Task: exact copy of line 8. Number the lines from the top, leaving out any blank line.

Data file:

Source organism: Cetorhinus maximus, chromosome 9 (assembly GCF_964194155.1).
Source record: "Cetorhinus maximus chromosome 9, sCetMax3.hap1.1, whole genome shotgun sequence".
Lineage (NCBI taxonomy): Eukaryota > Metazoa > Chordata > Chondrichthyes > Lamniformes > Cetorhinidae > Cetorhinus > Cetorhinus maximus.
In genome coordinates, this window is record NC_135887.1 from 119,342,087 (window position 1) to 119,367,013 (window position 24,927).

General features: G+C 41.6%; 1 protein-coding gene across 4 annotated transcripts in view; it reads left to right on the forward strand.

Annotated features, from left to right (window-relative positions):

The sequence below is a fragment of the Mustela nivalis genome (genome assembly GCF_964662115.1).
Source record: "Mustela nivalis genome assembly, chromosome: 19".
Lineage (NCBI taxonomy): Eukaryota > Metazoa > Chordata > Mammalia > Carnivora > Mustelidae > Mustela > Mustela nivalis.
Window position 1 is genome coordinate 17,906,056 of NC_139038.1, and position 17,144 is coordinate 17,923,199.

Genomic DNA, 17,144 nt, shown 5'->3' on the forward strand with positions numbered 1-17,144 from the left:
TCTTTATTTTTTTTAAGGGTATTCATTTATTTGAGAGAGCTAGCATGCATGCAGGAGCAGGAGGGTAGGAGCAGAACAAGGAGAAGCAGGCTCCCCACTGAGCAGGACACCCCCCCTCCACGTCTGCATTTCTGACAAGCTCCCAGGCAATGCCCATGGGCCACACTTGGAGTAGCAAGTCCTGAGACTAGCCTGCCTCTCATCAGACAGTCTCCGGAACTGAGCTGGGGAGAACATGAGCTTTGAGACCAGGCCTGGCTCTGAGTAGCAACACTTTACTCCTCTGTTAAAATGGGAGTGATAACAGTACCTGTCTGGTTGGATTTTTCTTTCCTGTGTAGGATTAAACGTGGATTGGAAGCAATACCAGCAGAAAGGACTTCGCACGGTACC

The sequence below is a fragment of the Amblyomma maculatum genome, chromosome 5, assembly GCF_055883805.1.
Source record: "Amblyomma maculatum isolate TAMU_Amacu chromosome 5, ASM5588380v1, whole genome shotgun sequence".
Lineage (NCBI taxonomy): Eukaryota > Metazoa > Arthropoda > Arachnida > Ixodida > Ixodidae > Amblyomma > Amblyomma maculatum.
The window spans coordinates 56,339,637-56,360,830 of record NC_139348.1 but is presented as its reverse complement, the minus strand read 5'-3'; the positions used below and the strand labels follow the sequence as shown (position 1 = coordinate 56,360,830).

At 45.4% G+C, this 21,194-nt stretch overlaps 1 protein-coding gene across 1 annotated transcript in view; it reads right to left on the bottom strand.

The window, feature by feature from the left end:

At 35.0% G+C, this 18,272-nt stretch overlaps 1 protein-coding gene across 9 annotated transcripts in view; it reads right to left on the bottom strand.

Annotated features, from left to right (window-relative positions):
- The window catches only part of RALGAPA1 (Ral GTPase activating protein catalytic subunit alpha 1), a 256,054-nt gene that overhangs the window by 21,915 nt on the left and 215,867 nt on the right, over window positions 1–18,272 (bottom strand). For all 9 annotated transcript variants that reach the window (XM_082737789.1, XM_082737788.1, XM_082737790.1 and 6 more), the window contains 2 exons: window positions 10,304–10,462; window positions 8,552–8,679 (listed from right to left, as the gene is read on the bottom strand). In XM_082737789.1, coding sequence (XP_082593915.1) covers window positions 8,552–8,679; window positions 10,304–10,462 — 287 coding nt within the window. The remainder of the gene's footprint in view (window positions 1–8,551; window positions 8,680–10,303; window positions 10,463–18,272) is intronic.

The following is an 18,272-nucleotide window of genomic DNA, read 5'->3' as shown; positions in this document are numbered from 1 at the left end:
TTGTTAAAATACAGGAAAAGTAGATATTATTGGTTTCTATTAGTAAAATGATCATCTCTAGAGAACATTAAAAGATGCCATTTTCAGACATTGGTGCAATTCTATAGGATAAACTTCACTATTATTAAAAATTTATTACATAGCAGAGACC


Source record: "Mustela nivalis genome assembly, chromosome: 19".